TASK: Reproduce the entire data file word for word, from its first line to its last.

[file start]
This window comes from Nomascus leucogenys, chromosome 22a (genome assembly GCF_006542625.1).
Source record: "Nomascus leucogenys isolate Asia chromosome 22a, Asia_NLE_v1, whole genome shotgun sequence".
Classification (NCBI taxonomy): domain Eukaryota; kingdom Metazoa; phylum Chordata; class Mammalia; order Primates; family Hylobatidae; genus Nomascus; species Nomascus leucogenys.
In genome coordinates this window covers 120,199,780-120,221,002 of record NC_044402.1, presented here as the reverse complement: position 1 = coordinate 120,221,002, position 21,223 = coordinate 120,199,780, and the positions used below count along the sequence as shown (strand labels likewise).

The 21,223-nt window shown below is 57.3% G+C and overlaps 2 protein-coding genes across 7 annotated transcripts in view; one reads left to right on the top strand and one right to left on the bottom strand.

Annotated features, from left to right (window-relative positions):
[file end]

This window comes from Nomascus leucogenys, chromosome 22a (genome assembly GCF_006542625.1).
Source record: "Nomascus leucogenys isolate Asia chromosome 22a, Asia_NLE_v1, whole genome shotgun sequence".
Classification (NCBI taxonomy): domain Eukaryota; kingdom Metazoa; phylum Chordata; class Mammalia; order Primates; family Hylobatidae; genus Nomascus; species Nomascus leucogenys.
In genome coordinates this window covers 120,199,780-120,221,002 of record NC_044402.1, presented here as the reverse complement: position 1 = coordinate 120,221,002, position 21,223 = coordinate 120,199,780, and the positions used below count along the sequence as shown (strand labels likewise).

The 21,223-nt window shown below is 57.3% G+C and overlaps 2 protein-coding genes across 7 annotated transcripts in view; one reads left to right on the top strand and one right to left on the bottom strand.

Annotated features, from left to right (window-relative positions):